To some, campus was a strange sight on Oct. 9 as students walked around with black eyes and lay in the grass as if dead, but these seemingly shocking occurences were part of Domestic Violence Awareness Week.
“We are not going to solve the problem of domestic violence through awareness-raising activities,” Jackie Deitch-Stackhouse, director of the Office of Anti-Violence Initatives at the College, said.
“But any way we can help enlighten people and get them interested in this issue, we’ve moved in the right direction,” she added.
The office tried to achieve this objective by hosting Domestic Violence Awareness Week, which occurred from Oct. 8 to Oct. 13. A variety of events were planned, including a Domestic Violence Panel and a coffee house.
Steven Steinway, junior biology major and member of the Domestic Violence Week planning committee, said, “What was great about the events was that it was very interactive. Students were not just sitting there listening to speakers. There were interactive activities and powerful demonstrations.”
“A record number of students,” according to Deitch-Stackhouse, participated in “The Many Faces of Domestic Violence,” an all-day demonstration on Oct. 9. At least 85 students walked around campus with simulated injuries or put a placard on an empty seat in the classroom to “show the invisible nature of domestic violence,” Deitch-Stackhouse said.
A Die-In took place outside of Brower Student Center. Dressed in black, students lay on the lawn to simulate victims.
Freshman elementary education and English major Ruth Orama walked around campus with a simulated black eye on Oct. 9. Orama was very interested in participating in the week because, she said, “I was a witness to domestic violence as a child and the emotional scars are still with me today. I just hope that people become aware of this and realize what they may be doing to a loved one.”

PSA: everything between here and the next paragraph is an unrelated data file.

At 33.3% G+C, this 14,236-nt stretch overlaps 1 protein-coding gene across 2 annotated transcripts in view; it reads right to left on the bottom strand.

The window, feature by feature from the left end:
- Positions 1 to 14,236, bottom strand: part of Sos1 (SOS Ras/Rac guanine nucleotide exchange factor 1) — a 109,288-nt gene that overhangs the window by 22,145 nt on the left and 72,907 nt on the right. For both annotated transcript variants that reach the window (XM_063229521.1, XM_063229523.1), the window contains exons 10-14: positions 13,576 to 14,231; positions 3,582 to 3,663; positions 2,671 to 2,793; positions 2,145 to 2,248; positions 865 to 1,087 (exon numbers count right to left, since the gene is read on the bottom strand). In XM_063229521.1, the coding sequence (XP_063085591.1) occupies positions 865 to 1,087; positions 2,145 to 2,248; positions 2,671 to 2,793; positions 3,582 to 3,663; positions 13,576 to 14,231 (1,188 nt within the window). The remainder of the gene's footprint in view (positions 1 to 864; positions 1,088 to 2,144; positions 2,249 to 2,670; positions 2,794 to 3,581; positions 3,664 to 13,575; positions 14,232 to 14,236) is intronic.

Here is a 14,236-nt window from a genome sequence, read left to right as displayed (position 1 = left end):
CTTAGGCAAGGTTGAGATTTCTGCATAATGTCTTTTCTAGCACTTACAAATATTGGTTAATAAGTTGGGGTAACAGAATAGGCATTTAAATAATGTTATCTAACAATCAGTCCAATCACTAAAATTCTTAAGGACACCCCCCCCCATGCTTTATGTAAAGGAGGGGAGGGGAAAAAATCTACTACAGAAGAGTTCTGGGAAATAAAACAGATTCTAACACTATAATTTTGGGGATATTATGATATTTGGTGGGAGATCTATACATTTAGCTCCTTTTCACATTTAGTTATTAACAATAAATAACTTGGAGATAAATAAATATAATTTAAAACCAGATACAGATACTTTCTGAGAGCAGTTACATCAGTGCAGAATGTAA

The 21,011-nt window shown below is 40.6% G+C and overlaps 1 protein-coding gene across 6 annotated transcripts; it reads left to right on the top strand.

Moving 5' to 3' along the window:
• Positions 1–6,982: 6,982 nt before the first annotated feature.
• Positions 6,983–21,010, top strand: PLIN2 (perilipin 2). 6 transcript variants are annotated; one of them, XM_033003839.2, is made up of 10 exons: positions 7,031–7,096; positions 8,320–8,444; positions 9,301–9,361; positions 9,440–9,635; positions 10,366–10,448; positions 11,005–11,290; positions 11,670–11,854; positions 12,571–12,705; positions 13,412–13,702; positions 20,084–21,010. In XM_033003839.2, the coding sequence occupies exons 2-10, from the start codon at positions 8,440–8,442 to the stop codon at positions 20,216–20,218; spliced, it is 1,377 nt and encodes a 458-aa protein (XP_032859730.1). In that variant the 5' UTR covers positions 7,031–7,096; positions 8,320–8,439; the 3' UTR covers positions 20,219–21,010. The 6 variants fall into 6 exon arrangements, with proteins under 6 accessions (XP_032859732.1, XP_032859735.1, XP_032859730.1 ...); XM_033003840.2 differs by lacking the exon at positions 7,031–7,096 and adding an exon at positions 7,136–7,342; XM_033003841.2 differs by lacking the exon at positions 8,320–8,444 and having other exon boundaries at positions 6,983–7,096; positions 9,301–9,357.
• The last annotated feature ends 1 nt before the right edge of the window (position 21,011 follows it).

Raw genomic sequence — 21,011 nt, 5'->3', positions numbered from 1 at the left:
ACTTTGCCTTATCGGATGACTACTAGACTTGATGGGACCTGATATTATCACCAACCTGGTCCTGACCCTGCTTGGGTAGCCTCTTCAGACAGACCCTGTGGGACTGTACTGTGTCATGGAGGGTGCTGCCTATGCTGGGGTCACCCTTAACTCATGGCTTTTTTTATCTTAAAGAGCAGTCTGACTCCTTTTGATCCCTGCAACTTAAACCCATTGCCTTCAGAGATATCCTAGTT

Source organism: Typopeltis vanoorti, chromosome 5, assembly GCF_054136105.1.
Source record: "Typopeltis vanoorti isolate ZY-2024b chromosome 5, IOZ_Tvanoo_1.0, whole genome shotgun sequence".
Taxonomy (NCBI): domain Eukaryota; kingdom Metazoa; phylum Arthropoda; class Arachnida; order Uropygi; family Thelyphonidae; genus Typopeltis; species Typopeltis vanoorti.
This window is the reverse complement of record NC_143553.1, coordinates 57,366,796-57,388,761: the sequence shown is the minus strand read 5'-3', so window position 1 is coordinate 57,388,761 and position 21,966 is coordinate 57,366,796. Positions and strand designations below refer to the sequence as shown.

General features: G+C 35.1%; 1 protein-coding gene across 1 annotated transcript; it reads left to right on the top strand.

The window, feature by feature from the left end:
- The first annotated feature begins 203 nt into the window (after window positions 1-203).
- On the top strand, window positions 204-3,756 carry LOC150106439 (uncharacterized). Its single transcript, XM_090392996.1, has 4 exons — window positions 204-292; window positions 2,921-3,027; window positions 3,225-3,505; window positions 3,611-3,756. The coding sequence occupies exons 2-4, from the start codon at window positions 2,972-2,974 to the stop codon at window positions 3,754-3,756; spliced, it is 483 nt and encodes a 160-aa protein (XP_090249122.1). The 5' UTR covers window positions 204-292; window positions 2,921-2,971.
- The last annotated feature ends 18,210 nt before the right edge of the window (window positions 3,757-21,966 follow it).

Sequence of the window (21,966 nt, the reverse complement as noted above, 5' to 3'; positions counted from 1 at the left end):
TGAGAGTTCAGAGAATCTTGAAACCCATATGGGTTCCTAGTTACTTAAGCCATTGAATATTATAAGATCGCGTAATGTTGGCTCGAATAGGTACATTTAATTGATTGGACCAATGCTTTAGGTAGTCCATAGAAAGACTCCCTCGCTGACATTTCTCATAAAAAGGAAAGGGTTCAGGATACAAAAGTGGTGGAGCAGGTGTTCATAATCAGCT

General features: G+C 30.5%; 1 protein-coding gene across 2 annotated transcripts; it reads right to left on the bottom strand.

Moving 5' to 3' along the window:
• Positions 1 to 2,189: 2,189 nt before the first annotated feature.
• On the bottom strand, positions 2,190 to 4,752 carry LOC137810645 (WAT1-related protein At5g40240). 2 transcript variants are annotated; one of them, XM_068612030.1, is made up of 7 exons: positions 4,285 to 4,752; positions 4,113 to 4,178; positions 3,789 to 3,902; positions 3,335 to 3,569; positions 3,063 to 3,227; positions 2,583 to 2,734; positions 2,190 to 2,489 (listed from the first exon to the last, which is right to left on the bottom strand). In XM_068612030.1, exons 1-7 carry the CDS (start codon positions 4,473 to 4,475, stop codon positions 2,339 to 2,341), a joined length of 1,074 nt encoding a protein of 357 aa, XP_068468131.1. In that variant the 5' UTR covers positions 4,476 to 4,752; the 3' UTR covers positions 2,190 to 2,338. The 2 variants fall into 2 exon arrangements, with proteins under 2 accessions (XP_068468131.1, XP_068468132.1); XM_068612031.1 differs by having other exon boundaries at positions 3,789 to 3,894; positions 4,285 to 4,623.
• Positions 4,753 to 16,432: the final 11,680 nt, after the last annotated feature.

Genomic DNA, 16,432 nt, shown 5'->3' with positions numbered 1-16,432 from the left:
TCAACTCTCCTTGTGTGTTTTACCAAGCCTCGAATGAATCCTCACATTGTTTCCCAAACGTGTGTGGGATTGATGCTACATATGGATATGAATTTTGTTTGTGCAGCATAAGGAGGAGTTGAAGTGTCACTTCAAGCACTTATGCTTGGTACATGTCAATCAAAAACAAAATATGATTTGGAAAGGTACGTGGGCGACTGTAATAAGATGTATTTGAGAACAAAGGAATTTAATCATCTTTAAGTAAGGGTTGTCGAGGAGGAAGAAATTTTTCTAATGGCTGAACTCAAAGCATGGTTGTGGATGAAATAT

She said, “Many (victims) hide their bruises, both physical and emotional, and as I was walking around campus with a visible effect, the reaction from people and the questions asked made me feel like I was helping people realize that horrible things like this still happen today to women, children and men.”
The diversity of victims was highlighted at numerous events, especially the Domestic Violence Panel, which hosted several speakers as well as student organization representatives. A detective from the Trenton Police Department and a domestic violence victim both spoke on Oct. 8. “We wanted to make sure it wasn’t all entertainment and that there was some education as well,” Deitch-Stackhouse said about the panel.
Steinway said, “The stereotype of domestic violence is that it is only toward women. Although this is the situation most of the time, there are other cases, (for example) male victims or between roommates. We wanted to show people it’s a serious and prevalent topic.”
A theme of the week was that “Men and Women Together Can Stop Domestic Violence.” This was most prevalent in the event on Oct. 10, the Co-Ed Game Night: Team Up Against Domestic Violence. Fraternities, sororities and various club sports sponsored interactive activities and games. There were also information tables there.
At information tables throughout the week, people had the opportunity to sign a petition of the Choice campaign. Signers pledged to not perform domestic violence, to stand up against such actions and to respect everyone.
The capstone event of the week was the coffee house on Oct. 11. It featured student poets and musicians. “I was really happy to see students dialoguing about such an important issue,” Deitch-Stackhouse said. “It makes (me) really proud of the campus community.”
The office of Anti-Violence Initiatives has planned a Domestic Violence Awareness Week in October since 2004, when the office was established. The planning committee had less than a month to plan out the week.
“The members have lots of drive. They turn out great stuff in a very short amount of time,” Deitch-Stackhouse said.
The goals of Domestic Violence Awareness Week are varied. But ultimately, Deitch-Stackhouse said, “This is one way of trying to create a campus environment that’s conducive to victims and survivors. Overall, we want people to know domestic violence is a human problem.”
Planning committee member and junior psychology major Jenna Meyerberg said, “I felt that Domestic Violence Awareness week was a great opportunity to reach a lot of people without lecturing or just giving away pamphlets. We got peoples’ attention, we got people involved and we got people aware of what domestic violence is and how they can stop it.”